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The site has been showing an inappropriate autocomplete search result for the term "how to have", which automatically populates as "how to have s*x with your kids", according to BuzzFeed.

The issue was first reported by BuzzFeed early on Monday morning, after users flagged the issue.

YouTube did not respond to a request for comment, but told outraged users on Twitter: "This is an awful autocomplete result and we really appreciate you making us aware.

We've removed it and are working to remove similar results.

We will continue to investigate what caused this!"

It's the latest scandal to hit YouTube, after media investigations found predators were leaving creepy comments under YouTube videos of children, and that content creators posted inappropriate content targeted at kids.
Facebook is using artificial intelligence to scan users’ posts for signs they’re having suicidal thoughts.

When it finds someone that could be in danger, the company flags the post to human moderators who respond by sending the user resources on mental health, or, in more urgent cases, contacting first-responders who can try to find the individual.

The social network has been testing the tool for months in the US, but is now rolling out the program to other countries.

The tool won’t be active in any European Union nations, where data protection laws prevent companies from profiling users in this way.

In a Facebook post, company CEO Mark Zuckerberg said he hoped the tool would remind people that AI is “helping save peoples’ lives today.”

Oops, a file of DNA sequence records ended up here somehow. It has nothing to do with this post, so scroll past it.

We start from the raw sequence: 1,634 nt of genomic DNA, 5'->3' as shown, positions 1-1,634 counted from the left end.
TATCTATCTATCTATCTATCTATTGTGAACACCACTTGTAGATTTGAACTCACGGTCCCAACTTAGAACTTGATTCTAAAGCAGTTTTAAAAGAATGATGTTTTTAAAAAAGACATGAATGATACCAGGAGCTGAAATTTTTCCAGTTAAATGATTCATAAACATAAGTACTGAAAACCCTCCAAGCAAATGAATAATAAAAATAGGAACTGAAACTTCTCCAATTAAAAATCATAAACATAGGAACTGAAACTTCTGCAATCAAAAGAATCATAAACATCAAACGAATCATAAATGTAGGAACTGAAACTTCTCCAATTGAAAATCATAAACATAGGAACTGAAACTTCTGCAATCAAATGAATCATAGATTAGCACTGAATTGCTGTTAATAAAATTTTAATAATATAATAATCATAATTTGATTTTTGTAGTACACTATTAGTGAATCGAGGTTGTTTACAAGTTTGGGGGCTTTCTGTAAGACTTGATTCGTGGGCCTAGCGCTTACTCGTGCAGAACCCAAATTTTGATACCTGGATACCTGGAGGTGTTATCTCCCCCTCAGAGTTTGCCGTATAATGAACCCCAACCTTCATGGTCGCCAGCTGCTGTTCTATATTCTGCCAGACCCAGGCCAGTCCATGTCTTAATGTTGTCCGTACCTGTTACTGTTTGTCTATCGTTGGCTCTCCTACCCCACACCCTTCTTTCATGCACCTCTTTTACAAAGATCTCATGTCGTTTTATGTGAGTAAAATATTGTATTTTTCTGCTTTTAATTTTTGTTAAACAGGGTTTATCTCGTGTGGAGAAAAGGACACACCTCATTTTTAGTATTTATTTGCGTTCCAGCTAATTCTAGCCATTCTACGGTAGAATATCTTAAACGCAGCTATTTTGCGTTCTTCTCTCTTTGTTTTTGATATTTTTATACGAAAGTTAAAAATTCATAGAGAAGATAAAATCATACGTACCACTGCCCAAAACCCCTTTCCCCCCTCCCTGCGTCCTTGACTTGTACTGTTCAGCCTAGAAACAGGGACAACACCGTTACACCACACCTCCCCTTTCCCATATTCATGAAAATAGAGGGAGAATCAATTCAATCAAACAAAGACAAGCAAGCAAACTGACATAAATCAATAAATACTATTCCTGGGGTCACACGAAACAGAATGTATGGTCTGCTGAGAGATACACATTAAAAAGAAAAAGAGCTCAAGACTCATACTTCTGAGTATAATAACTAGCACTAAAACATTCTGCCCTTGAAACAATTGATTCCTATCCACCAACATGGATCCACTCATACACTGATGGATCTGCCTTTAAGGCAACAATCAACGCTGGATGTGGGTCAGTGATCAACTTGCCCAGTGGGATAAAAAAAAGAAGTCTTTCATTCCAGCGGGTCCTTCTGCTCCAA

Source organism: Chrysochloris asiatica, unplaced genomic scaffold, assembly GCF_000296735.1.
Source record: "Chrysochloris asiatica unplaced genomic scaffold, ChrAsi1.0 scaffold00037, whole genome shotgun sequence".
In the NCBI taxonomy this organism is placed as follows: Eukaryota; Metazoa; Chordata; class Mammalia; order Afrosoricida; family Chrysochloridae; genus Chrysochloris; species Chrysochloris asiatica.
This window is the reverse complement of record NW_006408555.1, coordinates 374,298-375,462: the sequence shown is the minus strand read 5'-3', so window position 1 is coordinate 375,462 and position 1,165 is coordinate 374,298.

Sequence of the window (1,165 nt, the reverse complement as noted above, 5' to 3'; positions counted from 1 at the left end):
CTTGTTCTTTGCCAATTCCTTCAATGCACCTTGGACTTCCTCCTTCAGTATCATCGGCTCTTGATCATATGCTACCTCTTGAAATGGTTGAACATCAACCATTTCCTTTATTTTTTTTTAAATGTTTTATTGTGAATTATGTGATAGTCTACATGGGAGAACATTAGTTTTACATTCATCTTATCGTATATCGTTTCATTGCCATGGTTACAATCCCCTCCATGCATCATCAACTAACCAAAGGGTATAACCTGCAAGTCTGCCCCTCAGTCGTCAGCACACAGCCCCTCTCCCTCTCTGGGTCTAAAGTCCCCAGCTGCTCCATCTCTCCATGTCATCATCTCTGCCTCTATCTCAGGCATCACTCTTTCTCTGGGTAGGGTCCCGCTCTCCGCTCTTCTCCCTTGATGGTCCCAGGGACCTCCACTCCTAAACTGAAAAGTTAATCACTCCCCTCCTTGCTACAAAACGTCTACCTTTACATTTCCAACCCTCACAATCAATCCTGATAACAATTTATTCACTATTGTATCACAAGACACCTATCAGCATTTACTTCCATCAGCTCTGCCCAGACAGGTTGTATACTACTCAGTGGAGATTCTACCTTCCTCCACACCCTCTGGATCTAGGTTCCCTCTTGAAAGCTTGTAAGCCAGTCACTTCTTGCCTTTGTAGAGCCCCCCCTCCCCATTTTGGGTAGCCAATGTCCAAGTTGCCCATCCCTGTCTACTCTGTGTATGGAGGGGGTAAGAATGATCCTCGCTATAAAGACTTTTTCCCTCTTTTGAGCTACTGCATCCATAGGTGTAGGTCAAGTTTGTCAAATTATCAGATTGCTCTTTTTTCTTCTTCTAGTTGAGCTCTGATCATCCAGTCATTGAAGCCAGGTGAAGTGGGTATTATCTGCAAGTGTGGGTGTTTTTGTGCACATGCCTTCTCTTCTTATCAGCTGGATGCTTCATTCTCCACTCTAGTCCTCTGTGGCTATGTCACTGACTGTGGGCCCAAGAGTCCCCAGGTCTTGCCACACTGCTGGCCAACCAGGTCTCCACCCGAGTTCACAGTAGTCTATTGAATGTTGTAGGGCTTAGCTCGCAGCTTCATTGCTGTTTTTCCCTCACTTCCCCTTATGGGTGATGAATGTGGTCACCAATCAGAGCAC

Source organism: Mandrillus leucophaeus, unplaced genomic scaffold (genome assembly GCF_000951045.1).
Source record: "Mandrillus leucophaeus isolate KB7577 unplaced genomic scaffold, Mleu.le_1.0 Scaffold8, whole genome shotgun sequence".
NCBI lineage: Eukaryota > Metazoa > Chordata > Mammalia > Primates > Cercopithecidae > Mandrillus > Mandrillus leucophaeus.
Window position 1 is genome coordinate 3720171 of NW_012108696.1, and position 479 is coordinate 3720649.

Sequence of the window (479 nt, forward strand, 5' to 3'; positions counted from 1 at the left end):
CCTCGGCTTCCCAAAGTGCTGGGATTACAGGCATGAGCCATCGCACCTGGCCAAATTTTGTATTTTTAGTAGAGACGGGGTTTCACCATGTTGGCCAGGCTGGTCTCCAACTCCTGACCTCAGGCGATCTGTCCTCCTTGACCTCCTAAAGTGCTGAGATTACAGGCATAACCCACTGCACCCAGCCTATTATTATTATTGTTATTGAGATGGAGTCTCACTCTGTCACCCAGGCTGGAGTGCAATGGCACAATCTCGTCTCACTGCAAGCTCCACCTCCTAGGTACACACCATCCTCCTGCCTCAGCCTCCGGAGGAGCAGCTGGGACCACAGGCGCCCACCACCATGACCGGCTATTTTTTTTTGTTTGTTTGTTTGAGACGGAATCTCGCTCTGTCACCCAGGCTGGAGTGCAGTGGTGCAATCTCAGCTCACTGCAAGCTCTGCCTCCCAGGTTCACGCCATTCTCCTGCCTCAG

This is software to save lives.

Facebook’s new “proactive detection” artificial intelligence technology will scan all posts for patterns of suicidal thoughts, and when necessary send mental health resources to the user at risk or their friends, or contact local first-responders.

By using AI to flag worrisome posts to human moderators instead of waiting for user reports, Facebook can decrease how long it takes to send help.

Facebook previously tested using AI to detect troubling posts and more prominently surface suicide reporting options to friends in the U.S.

Now Facebook is will scour all types of content around the world with this AI, except in the European Union, where General Data Protection Regulation privacy laws on profiling users based on sensitive information complicate the use of this tech.

Facebook also will use AI to prioritize particularly risky or urgent user reports so they’re more quickly addressed by moderators, and tools to instantly surface local language resources and first-responder contact info.
The price of the cryptocurrency Bitcoin has risen more than 12% in the last week, moving past $9,000 early Sunday morning to yet another in a long string of all-time highs – the cryptocurrency’s total market value is now more than $150 billion.

Other cryptocurrencies have also had a very strong week, with Ethereum and Bitcoin Cash also up for the week.

This continues a roughly eight-month winning streak for Bitcoin and other cryptos, which use decentralized ledgers and cryptographic security to move value over the internet.

Since April 20, when it was worth just over $1,200 (per, Bitcoin has risen nearly 650%.

The extended surge can be explained most of all by the entrance of a broader swathe of global retail investors into the market.

Previous Bitcoin surges generated headlines and gave skeptics a chance to familiarize themselves with the technology, but it’s far easier for individuals to actually buy cryptocurrency today, through a huge number of online exchanges, than it was back in 2013.
Bitcoin rose more than 6 percent to a record high of $8,725.13, according to CoinDesk, trading around $8,674 midday on Saturday.

Another digital currency, ethereum, also hit an all-time high of $485.18, according to CoinMarketCap.